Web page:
Location: Hells Canyon National Recreation Area, Wallowa-Whitman National Forest Difficulty: Moderate; drastic elevation changes Season: April-November, campground open year-round Services: Parking lot, campsite, vault toilet, no fee or reservations needed Trail Notes: Well marked trail, beware of poison ivy and rattlesnakes during summer months! Just […]
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Location: Hells Canyon National Recreation Area, Wallowa-Whitman National Forest
Difficulty: Moderate; drastic elevation changes
Season: April-November, campground open year-round
Services: Parking lot, campsite, vault toilet, no fee or reservations needed
Trail Notes: Well marked trail, beware of poison ivy and rattlesnakes during summer months!
Just three hours south of Moscow, Idaho lays one of Idaho’s greatest gems: The Hells Canyon Recreation Area. Hell’s Canyon is the deepest river gorge in North America and home to some of the most extraordinary hiking and outdoors activities you will ever see. It features dramatic and drastic changes in elevation, terrain, climate, and vegetation on 652,488 acres of beauty and adventure. The canyon has a mysterious way of evoking a sense of wonder and adventure. Carved by the mighty Snake River, the canyon stretches 10-miles wide and plunges to depths of over a mile.
We found our Wilder Adventure on Snake River Trail #102. This trail, in entirety, runs 30 miles, however, on our adventure we only went in 6 miles to the Kirkwood Historic Ranch. The Kirkwood Historic Ranch was the home of the 23rd governor of Idaho and U.S. Senator, Len Jordan, whose family ran thousands of sheep on the property. For a duo that raises sheep, loves history, and always looking for a good hike- this was the ultimate trip.
The access point to the trail is from Pittsburg Landing, near Whitebird, Idaho. Here, there are camping spots and vault toilets available for use. On our expedition, we chose to go the day prior and camp overnight in order to get a feel for the area and enjoy even more time in the canyon and on the river. Keep in mind, the campground is called ‘Pittsburg Landing’ but the trailhead itself is at the ‘Upper Pittsburg Landing’. From the campground, you can drive to a parking lot directly in front of the trailhead (we did not realize this and accidentally added a couple extra miles to our trip).
Once at the trailhead, the trail is very well marked and maintained. Do not let this fool you though, it is not an easy trail. The whole 6 miles to the ranch is full of steep up-and-down stretches, many of which hug the edge of a cliff with a sheer drop to the river. After 1 mile of hiking, you will come up on the Mouth of Corral Creek, following this point the trail will turn from steep cliffs to following along the river- a refreshing change of scenery! Later down the trail, you will then cross one more creek, Kirby creek. After this point you start to climb back up and stay high above the river until you descend into the Kirkwood Historic Ranch. Fair warning, the descent into the ranch is STEEP and full of switchbacks.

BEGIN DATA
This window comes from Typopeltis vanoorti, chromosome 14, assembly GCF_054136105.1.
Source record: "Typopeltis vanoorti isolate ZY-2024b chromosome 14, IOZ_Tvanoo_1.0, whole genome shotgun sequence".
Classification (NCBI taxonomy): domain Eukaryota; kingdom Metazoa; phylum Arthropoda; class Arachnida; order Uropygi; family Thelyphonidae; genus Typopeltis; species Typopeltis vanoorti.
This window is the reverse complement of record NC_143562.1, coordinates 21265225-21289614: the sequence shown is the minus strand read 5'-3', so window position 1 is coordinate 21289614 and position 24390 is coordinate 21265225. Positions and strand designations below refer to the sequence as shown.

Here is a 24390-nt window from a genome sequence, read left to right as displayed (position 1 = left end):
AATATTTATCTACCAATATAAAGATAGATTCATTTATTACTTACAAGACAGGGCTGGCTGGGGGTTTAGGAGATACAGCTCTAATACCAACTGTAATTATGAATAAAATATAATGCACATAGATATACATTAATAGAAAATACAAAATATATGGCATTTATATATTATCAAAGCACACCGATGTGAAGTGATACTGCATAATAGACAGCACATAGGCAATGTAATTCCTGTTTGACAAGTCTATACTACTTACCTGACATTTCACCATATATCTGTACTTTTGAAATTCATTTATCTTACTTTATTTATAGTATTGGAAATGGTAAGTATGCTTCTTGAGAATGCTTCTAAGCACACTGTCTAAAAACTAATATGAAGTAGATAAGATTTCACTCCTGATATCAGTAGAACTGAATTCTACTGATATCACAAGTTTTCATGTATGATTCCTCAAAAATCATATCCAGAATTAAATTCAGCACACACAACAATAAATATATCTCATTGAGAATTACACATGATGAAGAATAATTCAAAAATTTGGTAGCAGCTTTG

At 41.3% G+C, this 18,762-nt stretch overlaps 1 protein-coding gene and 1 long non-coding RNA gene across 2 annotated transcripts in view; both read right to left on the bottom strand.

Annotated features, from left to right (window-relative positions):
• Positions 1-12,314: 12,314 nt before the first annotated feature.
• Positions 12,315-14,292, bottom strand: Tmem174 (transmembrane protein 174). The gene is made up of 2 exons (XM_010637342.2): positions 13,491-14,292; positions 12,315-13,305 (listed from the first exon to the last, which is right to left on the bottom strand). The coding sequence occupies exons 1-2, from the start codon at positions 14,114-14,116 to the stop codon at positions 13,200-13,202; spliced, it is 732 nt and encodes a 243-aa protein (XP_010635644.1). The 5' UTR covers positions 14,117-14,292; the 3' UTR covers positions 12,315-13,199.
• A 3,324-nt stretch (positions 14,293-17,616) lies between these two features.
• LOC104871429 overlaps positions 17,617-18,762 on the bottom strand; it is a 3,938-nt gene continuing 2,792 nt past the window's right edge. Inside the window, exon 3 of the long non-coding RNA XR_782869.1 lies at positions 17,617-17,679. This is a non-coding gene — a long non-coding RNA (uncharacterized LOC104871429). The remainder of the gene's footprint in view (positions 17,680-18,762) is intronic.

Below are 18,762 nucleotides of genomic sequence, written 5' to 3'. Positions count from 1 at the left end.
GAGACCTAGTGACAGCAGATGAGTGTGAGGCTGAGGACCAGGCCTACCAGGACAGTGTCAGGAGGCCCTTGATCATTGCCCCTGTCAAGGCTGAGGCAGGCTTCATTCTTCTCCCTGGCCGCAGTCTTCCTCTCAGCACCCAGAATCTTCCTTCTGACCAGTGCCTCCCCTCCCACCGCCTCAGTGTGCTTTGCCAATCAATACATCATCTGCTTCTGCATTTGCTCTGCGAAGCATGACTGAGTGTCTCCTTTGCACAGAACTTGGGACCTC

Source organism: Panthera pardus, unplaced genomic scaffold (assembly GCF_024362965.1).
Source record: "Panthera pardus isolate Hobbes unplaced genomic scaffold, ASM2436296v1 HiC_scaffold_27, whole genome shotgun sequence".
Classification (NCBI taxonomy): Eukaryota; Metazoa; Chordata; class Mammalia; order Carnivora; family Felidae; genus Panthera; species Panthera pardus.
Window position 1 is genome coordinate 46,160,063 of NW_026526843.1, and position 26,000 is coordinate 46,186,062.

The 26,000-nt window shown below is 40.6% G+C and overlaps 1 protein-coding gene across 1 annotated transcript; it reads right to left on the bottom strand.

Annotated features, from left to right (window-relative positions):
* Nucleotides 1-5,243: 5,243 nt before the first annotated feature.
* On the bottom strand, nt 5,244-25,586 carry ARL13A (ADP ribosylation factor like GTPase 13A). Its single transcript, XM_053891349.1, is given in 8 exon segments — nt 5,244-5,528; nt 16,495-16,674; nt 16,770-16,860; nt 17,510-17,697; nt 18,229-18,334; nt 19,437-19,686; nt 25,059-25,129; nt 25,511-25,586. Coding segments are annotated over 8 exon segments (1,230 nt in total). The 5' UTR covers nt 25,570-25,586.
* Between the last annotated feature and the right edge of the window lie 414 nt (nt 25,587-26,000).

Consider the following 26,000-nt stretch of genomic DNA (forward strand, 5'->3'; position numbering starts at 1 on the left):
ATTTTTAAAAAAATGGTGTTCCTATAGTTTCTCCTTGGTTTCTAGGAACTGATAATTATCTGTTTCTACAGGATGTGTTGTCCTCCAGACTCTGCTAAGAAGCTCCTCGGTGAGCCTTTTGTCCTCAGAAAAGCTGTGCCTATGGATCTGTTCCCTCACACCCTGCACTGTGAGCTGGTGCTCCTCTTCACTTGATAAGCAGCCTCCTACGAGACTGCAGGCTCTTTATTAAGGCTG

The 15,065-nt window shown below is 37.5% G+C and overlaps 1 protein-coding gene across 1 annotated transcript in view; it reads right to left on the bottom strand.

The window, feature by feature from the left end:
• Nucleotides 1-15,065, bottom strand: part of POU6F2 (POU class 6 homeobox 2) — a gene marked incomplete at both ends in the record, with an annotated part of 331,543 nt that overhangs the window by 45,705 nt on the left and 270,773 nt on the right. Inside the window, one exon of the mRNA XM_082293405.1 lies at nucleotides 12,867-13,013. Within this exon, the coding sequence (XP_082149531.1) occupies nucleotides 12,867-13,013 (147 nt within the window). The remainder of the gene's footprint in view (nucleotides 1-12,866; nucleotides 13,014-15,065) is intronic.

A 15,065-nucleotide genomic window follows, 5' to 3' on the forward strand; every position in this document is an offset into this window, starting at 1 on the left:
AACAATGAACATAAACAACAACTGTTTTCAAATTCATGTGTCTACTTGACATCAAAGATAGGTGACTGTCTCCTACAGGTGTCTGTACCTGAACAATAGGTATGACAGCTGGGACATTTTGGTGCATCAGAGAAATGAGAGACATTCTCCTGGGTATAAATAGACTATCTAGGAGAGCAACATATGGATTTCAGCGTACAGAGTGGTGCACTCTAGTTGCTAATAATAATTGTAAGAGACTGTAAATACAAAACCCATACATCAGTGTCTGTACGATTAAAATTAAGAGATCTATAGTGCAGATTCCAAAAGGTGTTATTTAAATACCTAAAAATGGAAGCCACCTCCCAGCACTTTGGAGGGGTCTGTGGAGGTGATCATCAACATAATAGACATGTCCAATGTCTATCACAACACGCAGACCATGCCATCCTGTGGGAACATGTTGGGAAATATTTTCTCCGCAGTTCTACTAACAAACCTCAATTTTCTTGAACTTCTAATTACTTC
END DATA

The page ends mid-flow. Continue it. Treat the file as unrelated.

Once you get to the ranch, though, it is well worth it. The ranch is a living piece of history equipped with a museum, staffed year-round by very friendly people, that interprets the history of homesteading the canyon and the industry that helped build the foundation for the state of Idaho (sheep!). The museum itself is an original building on the property, the field are scattered with old farm equipment, and the creek that flows through the property still has its original irrigation system intact. This is truly an incredible piece of history, one that many do not think of when they think of Idaho. It was almost surreal looking out across the fields and imagining that at one point in time they ran up to 10,000 head of sheep there!
After the ranch, we chose to turn back. However- there is still miles of trail left if you are interested. One of the more popular attractions is two miles north, Suicide Point. The view from this point was described to us by a friend as “the best view in all of Hell’s Canyon”.
Before embarking on this adventure be aware that Hells Canyon is smack in the middle of rattlesnake and poison ivy territory. When we went, we saw neither, however, still exercise caution. Additionally, if you need to refill your water supply, opt to use the creek water over the river water. And finally, if you want to backpack through this, there are limited spots for campgrounds so do your research beforehand.
Directions: From White Bird, Idaho, head south on Highway 95 for about 0.5 miles to Old Highway 95 at mile marker 222 (sign for Pittsburg Landing and Hammer Creek Recreation Area). Turn right on Old Highway 95 and go about 1 mile to bridge crossing the Salmon River, turn left and cross the bridge, immediately after the bridge turn left on the Deer Creek Road (Forest Road 493). Travel on this road for 16.5 miles to Forest Road 493A, turn left on Forest Road 493A and go 1.3 miles to trailhead parking lot. Camping spots are available at both Pittsburg Landing and Upper Pittsburg Landing.